11 April 2010

World War II Lost Films - New series on the History Channel

World War II Lost Films is a new series, starting tomorrow on the History Channel. Mixing restored colour footage with narrated stories, the series tells the stories of 12 individuals who served with the US forces during the war. Some of these involve readings from diaries and letters, but the real interest for me is the personal accounts from the veterans.

The individuals covered in the series include army nurse June Wandrey, who served from the beginning of the war in North Africa to the liberation of the camps in Germany; Shelby Westbrook, a young African American who became a member of the Tuskegee Airmen; Jimmie Kanaya, the son of Japanese immigrants, who served in the U.S. Army and was imprisoned in Europe; and Jack Werner, a Jewish émigré who escaped from Austria before the war and ended up fighting in the Pacific Theater.

From the preview of the first episode, which includes an interview with Jack Werner, the series looks like it will certainly be worth watching. Werner describes his escape from Austria as the hold of the Nazis increased, and his arrival in the US. He goes on to explain his desire to strike back at the regime, but fate sent him to the Pacific. The episode also features an interesting narrative from Richard Tregaskis, describing his experiences on Guadalcanal. Werner's interview is a mixture of his own words, spoken in person and also by a 'younger' actor (Tregaskis' words are spoken by an actor as he passed away in 1973). The actors providing voices in the series include LL Cool J, Steve Zahn, Ron Livingston, James Kyson Lee, Amy Smart and Rob Lowe.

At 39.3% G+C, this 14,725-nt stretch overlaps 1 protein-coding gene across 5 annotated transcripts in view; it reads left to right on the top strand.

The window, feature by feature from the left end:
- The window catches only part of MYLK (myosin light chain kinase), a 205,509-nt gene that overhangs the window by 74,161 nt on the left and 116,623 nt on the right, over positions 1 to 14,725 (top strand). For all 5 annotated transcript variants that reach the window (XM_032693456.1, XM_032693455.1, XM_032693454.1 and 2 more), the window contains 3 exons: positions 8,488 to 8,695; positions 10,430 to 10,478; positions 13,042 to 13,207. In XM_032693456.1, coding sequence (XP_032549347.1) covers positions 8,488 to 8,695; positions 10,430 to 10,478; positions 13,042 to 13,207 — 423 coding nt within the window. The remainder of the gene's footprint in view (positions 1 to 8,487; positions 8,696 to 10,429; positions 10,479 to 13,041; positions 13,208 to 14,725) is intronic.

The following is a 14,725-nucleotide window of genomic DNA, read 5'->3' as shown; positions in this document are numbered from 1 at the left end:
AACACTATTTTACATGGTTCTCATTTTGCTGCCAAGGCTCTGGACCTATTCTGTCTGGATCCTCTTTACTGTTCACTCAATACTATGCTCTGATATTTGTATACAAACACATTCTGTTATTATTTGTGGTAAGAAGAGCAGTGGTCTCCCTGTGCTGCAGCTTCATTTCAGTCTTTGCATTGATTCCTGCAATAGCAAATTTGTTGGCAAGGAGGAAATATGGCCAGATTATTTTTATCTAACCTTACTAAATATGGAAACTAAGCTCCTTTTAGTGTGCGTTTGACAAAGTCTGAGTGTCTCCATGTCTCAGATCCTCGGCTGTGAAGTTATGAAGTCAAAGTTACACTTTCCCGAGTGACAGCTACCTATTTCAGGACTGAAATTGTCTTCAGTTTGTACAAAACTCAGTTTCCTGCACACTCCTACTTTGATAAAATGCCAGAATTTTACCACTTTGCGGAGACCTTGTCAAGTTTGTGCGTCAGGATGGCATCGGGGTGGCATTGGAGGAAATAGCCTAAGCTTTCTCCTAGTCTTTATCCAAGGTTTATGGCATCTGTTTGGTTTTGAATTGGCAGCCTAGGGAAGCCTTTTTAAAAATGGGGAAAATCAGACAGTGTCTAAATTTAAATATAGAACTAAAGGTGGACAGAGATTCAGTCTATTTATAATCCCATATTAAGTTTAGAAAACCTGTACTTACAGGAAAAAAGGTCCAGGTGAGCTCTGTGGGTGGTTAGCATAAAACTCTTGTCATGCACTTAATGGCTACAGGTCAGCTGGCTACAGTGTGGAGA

I look forward to viewing the later episodes, as the mixture of some previously unseen film footage and first hand accounts describing little known (in the UK) perspectives of the war will make a refreshing change from the oft-repeated documentaries on television. But don't expect much coverage of non-US participation in the war - enjoy it for what it is, that is a US series similar to Ken Burns' The War, made for a US audience, which still has plenty to offer to anyone interested in WWII.

See previews from the series on the Sky website and a video on the making of WWII Lost Films.

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